It’s time to weigh in on water! Plants need water to survive just as much as we do, but it’s not as simple as drinking 8 glasses per day. The amount of water needed changes based on soil composition, type of plant, age, and even time of year, so it’s no wonder watering continues to be a challenge for many home gardeners!
However, having a properly watered house plant isn’t impossible! Gaining a better understanding of how water flows into your plant and knowing your plant’s preferences is the first step in taking the guesswork out of the process. Keep reading as we break down all aspects of watering, so you can have more confidence keeping your plants hydrated!
How do plants uptake water?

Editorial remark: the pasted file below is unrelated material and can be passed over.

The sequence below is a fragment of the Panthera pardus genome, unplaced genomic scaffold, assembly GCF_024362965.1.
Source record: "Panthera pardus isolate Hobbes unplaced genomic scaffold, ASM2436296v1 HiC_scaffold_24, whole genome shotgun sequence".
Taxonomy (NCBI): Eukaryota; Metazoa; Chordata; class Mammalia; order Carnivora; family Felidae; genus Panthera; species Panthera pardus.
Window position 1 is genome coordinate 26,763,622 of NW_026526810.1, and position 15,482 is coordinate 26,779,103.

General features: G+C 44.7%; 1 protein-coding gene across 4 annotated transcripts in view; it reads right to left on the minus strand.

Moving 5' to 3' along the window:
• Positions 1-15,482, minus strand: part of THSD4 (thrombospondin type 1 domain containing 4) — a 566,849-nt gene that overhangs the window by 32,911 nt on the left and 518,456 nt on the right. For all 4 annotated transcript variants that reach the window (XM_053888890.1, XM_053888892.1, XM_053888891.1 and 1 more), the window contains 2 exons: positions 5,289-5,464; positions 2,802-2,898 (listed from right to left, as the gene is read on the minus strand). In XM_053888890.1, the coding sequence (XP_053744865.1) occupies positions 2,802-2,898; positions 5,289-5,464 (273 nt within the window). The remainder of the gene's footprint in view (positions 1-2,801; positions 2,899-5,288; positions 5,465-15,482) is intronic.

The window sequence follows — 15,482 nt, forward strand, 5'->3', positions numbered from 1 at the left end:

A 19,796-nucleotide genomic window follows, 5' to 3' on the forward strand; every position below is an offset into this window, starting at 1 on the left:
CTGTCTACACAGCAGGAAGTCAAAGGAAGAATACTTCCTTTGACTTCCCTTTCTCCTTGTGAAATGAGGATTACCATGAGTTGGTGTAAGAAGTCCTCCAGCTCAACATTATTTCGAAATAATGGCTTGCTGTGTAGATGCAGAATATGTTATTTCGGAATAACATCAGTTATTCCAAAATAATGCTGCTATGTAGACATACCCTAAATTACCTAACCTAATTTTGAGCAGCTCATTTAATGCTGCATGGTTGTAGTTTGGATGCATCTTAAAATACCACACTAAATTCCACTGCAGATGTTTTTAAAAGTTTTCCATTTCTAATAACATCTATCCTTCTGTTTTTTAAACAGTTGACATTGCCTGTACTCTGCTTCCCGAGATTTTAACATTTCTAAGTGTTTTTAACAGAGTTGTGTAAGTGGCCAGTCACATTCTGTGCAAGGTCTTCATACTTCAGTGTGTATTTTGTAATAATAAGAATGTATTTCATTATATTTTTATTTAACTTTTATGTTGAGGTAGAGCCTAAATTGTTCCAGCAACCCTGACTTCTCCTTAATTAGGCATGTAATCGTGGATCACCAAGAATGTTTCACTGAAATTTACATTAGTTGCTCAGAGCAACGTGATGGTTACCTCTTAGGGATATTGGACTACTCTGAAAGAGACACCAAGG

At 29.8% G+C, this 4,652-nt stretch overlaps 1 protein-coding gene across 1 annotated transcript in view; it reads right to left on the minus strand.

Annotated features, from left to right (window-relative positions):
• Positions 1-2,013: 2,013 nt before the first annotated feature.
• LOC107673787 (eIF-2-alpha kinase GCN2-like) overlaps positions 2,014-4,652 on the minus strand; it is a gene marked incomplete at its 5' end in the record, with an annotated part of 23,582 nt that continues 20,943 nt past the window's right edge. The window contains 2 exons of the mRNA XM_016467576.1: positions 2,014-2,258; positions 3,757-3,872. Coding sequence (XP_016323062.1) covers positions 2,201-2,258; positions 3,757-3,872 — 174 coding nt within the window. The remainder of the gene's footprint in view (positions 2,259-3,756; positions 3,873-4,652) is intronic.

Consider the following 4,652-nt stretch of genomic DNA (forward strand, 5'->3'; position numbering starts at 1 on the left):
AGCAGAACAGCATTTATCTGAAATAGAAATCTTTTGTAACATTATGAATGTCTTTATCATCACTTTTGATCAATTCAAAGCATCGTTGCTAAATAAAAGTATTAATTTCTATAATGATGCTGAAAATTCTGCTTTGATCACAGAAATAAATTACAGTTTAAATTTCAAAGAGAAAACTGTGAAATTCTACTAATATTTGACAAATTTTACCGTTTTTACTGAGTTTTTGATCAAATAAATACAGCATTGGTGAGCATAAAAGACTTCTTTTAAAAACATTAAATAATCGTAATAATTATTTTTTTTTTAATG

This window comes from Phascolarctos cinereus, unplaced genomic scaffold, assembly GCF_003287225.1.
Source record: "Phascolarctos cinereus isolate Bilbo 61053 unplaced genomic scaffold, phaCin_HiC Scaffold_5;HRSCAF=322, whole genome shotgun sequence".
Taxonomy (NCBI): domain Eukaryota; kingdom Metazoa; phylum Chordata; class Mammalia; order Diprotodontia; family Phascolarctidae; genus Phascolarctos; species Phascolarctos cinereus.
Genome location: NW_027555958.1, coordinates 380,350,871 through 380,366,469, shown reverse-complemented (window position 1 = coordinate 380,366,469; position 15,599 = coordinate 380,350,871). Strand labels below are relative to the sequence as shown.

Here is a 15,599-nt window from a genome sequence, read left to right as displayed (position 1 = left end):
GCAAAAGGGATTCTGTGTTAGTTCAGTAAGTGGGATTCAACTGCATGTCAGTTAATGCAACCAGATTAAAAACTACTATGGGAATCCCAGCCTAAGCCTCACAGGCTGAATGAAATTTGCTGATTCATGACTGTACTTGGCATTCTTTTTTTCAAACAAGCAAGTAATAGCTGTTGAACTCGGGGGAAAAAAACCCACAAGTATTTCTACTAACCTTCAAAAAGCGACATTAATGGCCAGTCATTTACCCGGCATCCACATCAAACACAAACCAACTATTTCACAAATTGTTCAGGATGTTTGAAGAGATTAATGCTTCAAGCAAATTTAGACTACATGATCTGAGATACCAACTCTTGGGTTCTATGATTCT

The first part of overcoming overly wet or dry soil is understanding how plants uptake water. Water enters plants through their root systems. Different plants will have different looking roots, but the basic principle is the same. Delicate root hairs trap and hold water next to the roots so that it can be absorbed. The more root hairs and surface area a plant has, the easier and more efficient its water absorption will be.
The structure and the number of roots makes plants natural experts at finding water for themselves. That’s why most roots stay in the top foot of soil, on average, spreading out wide to increase surface area and maximize water uptake. Container plants work in a very similar way to in-ground plants–roots in containers tend to mold to the available space (the container they’re planted in). All you have to do is support the root system by supplying it with a consistent amount of water, and the rest is up to the roots!
How much water does my plant need?
There’s no set amount of water that plants require. I know you wanted an easy answer, but when it comes to watering, the proper amount will change depending on factors like humidity, soil, the container, time of year, type of plant, etc.